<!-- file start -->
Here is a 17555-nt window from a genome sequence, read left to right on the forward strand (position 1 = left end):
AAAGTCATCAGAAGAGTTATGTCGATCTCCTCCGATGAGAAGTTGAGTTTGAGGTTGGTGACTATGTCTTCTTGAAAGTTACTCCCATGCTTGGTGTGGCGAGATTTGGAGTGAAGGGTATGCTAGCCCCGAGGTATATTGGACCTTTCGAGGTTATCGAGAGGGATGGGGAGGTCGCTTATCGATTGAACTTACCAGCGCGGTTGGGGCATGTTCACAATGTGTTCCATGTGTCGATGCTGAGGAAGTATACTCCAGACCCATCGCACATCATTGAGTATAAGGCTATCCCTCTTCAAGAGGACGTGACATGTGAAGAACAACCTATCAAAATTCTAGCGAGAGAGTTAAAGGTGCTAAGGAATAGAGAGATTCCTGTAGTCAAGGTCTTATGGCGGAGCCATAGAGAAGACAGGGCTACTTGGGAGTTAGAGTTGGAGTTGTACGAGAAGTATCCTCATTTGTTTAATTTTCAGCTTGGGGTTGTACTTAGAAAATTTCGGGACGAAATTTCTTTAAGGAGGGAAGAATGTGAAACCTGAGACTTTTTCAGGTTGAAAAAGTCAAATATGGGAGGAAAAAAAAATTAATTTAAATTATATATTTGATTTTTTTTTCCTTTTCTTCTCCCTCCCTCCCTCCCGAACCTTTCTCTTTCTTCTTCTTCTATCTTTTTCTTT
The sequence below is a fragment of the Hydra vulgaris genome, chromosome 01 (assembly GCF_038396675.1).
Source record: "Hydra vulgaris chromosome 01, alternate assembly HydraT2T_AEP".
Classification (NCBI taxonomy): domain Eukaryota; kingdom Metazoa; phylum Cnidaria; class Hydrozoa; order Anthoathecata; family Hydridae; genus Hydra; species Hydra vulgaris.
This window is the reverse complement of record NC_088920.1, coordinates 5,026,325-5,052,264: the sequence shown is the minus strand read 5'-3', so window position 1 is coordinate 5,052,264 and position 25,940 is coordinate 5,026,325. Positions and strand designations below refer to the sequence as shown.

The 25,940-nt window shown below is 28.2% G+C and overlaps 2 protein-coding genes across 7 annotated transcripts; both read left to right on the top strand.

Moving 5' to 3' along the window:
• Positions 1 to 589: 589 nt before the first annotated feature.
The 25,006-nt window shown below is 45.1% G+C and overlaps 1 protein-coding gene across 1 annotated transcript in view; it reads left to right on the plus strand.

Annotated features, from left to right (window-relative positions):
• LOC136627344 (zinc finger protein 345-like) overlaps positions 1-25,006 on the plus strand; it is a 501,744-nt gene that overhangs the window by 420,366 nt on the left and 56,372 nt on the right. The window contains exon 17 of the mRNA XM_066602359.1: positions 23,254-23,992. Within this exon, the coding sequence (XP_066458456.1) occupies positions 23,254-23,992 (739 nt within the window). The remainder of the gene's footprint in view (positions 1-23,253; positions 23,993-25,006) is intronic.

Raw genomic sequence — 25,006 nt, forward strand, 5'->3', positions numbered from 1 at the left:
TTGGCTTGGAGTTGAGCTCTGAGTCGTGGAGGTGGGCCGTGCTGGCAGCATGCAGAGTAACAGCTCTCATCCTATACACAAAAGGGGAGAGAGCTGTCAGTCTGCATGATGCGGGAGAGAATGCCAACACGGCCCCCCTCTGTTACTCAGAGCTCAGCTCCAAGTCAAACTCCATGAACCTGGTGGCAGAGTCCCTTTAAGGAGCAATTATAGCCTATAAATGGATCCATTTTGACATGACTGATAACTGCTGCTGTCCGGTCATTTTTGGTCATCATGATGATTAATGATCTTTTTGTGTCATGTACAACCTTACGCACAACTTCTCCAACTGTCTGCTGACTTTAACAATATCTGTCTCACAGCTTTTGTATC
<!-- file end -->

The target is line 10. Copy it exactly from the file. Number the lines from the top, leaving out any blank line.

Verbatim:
The 25,006-nt window shown below is 45.1% G+C and overlaps 1 protein-coding gene across 1 annotated transcript in view; it reads left to right on the plus strand.